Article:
One thing that strikes me again and again in the pieces from Kafka’s Contemplation is the dizzying way they open up interior worlds – the way Kafka reveals the uncertainty beneath seemingly ordinary moments. In ‘The Men Running Past’, the narrator is out walking one night and sees a man running in the opposite direction, being chased by another, but chooses not to intervene. The next paragraph – another of Kafka’s swirling, open sentences – goes through the reasons why:

…it is possible that the two men have devised their chase for their own amusement, perhaps they are both in pursuit of a third man…

Some of these possibilities are quite fanciful, others reveal that ‘we’ are just afraid of the consequences of getting involved (“perhaps the first of them is carrying a weapon”). But the effect of this long chain of ‘perhapses’ is to dissolve a concrete opening of action into a swirl of uncertainty. As with ‘The Sudden Walk’, the last paragraph closes this off:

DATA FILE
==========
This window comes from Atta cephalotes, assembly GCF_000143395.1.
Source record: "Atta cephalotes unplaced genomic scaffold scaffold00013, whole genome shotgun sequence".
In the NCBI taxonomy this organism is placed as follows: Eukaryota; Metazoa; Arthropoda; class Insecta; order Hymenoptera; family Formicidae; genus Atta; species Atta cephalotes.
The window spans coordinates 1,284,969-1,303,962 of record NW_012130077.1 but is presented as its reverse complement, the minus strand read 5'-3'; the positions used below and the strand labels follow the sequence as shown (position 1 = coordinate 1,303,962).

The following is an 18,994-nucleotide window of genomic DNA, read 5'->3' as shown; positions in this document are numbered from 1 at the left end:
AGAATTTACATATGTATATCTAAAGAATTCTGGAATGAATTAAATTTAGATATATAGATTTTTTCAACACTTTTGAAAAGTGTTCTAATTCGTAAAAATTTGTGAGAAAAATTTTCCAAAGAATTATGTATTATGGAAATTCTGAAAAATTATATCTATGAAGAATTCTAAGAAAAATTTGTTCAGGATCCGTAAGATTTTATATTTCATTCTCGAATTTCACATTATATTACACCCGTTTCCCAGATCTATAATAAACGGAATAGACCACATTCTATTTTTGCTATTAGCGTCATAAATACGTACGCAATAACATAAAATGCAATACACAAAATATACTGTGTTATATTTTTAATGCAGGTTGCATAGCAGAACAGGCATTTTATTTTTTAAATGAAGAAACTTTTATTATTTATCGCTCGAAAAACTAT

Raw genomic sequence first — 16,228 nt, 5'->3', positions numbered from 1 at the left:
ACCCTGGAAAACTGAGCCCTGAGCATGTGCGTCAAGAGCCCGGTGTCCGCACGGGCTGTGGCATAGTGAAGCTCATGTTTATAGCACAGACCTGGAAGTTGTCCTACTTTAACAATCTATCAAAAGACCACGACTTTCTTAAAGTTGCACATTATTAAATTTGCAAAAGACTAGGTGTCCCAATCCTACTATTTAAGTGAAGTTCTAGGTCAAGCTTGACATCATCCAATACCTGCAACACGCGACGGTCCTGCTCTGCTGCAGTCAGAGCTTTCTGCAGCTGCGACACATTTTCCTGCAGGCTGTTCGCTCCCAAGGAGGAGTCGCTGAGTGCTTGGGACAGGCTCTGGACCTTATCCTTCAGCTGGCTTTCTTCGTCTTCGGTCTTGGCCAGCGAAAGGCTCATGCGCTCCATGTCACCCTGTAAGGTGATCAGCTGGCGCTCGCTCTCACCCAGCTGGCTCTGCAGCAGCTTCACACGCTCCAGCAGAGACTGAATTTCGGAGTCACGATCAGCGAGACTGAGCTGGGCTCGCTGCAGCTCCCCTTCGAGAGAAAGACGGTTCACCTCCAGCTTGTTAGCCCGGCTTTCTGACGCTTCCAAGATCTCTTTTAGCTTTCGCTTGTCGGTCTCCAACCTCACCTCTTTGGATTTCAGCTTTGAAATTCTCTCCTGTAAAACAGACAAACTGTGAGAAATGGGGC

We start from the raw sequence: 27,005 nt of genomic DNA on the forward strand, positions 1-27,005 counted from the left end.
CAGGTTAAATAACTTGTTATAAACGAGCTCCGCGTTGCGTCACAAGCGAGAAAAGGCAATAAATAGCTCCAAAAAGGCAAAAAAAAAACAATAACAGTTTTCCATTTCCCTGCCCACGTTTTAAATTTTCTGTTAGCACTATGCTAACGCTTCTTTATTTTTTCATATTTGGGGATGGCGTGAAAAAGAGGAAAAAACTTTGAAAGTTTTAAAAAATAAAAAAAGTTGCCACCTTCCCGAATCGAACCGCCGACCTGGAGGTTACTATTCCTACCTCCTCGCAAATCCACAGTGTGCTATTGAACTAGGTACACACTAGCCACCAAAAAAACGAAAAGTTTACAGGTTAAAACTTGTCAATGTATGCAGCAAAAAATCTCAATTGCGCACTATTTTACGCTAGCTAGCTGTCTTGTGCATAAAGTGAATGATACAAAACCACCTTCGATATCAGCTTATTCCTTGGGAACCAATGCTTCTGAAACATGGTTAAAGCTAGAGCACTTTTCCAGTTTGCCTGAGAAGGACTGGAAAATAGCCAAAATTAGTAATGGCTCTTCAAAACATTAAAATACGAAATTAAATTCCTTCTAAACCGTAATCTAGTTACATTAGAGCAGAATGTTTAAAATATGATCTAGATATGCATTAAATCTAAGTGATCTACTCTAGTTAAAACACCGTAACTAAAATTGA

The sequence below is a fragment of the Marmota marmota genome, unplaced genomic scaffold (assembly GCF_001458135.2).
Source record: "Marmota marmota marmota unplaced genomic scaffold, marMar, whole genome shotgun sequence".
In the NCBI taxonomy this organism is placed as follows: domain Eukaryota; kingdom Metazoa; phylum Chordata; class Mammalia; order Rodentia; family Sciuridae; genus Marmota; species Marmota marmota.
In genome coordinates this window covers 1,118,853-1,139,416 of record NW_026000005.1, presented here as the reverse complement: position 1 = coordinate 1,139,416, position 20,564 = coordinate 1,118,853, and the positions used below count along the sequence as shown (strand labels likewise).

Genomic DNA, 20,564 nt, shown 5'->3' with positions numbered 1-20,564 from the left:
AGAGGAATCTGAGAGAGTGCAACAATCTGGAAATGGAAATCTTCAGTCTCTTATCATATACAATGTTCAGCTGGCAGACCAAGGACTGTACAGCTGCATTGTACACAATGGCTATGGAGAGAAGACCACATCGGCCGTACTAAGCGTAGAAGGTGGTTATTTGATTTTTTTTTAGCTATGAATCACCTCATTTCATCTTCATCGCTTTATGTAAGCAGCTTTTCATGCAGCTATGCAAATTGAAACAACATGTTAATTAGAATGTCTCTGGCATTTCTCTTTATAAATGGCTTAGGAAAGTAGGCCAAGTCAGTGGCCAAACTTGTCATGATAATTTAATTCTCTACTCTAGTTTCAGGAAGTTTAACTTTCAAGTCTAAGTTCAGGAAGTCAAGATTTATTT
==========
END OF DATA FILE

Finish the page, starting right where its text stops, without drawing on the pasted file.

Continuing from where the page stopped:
And finally, may we not be tired, and have we not had a lot of wine to drink? We are relieved not to see the second man.

But where ‘The Sudden Walk’ leaves us with a sense of a new beginning, the end of ‘The Men Running Past’ feels more like a truce: there will be no resolution – a story has been averted.

Book details (Foyles affiliate link)

Contemplation (1913) by Franz Kafka, published in Metamorphosis and Other Stories(2007), tr. Michael Hofmann, Penguin Modern Classics paperback